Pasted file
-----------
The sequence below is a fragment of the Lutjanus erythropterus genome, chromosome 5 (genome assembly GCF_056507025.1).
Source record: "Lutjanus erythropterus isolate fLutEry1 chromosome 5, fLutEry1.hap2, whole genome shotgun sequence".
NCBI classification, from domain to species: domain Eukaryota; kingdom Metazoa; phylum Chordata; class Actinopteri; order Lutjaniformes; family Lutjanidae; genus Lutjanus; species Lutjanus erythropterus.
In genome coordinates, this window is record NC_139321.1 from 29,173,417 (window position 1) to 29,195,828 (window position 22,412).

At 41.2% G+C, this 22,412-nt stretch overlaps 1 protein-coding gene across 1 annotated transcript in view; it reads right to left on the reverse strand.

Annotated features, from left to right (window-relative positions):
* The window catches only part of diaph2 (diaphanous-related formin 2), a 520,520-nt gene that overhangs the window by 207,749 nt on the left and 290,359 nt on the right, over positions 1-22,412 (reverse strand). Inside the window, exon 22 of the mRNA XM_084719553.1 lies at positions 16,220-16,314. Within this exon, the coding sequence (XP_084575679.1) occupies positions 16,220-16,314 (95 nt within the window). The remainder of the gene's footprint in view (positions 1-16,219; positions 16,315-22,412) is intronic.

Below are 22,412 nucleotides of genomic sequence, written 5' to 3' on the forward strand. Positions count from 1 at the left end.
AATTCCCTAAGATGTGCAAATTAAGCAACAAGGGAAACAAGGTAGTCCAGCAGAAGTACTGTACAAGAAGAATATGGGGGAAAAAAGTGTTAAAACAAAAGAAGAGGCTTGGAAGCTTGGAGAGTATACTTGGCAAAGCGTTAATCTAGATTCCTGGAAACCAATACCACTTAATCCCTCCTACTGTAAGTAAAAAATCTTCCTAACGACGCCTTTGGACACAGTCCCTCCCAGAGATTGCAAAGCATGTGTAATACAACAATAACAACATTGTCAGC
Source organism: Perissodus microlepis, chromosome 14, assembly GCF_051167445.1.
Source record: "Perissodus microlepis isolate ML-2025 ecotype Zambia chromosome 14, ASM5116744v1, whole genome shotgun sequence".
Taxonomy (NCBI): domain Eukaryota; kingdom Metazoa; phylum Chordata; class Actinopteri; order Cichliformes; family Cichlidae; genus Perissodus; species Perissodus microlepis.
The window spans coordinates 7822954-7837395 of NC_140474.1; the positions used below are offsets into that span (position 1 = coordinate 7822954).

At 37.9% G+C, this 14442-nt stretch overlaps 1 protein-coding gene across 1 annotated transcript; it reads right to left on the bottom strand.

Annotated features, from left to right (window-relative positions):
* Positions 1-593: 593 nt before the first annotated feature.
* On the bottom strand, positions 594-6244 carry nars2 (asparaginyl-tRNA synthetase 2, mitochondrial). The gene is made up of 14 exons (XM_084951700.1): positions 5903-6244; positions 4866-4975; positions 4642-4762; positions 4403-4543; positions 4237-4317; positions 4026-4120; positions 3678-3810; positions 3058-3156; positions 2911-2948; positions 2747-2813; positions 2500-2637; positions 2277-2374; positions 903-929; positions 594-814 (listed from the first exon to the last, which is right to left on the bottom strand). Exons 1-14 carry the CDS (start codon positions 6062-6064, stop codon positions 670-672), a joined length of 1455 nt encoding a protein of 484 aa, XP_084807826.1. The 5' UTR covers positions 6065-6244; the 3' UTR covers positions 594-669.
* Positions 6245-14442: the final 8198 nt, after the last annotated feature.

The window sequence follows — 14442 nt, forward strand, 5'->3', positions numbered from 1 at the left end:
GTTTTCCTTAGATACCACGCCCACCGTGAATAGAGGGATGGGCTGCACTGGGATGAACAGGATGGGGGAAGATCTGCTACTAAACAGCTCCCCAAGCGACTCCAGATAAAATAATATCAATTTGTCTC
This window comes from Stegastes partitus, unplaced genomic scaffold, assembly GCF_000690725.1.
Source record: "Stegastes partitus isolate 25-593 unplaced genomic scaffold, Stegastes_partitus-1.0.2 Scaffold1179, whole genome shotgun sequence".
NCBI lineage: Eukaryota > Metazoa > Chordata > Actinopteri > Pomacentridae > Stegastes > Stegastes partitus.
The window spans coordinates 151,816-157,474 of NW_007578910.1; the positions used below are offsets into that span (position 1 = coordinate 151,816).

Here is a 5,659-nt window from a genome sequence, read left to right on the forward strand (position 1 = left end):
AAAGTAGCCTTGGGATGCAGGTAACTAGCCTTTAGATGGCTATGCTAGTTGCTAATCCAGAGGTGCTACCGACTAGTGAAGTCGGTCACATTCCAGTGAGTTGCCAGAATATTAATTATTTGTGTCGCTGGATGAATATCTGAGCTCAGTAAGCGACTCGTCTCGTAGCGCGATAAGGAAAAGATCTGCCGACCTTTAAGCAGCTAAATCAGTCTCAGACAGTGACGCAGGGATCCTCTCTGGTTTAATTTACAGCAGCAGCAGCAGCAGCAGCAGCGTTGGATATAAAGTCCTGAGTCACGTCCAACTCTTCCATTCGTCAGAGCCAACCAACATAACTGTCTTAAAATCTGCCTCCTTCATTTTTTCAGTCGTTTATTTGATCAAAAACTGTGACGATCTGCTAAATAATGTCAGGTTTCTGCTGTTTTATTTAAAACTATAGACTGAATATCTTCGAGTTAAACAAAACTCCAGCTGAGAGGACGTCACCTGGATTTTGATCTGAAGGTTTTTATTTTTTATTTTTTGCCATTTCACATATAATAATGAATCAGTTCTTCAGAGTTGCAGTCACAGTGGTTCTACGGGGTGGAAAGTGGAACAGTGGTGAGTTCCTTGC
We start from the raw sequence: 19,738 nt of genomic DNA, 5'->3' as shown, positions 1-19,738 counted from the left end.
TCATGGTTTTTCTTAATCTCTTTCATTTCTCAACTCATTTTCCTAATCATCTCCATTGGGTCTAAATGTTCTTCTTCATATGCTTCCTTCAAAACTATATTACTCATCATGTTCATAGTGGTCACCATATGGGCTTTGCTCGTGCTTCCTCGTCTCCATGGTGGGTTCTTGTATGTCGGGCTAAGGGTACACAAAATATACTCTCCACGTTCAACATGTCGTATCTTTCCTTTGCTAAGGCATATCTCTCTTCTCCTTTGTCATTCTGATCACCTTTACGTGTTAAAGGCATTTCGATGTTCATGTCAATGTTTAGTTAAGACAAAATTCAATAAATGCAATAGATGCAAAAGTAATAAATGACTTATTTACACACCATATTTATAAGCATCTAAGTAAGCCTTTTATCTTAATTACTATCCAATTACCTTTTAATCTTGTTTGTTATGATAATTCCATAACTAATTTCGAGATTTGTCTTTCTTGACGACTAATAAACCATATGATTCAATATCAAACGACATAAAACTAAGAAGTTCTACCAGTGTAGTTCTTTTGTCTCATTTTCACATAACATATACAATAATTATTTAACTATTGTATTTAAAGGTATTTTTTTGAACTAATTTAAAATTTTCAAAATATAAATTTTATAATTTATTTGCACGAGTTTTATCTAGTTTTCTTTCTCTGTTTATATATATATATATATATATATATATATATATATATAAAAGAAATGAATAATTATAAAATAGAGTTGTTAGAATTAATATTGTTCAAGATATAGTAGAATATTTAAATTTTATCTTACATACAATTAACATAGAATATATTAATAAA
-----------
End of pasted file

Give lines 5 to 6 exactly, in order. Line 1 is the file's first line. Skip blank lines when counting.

At 41.2% G+C, this 22,412-nt stretch overlaps 1 protein-coding gene across 1 annotated transcript in view; it reads right to left on the reverse strand.

Annotated features, from left to right (window-relative positions):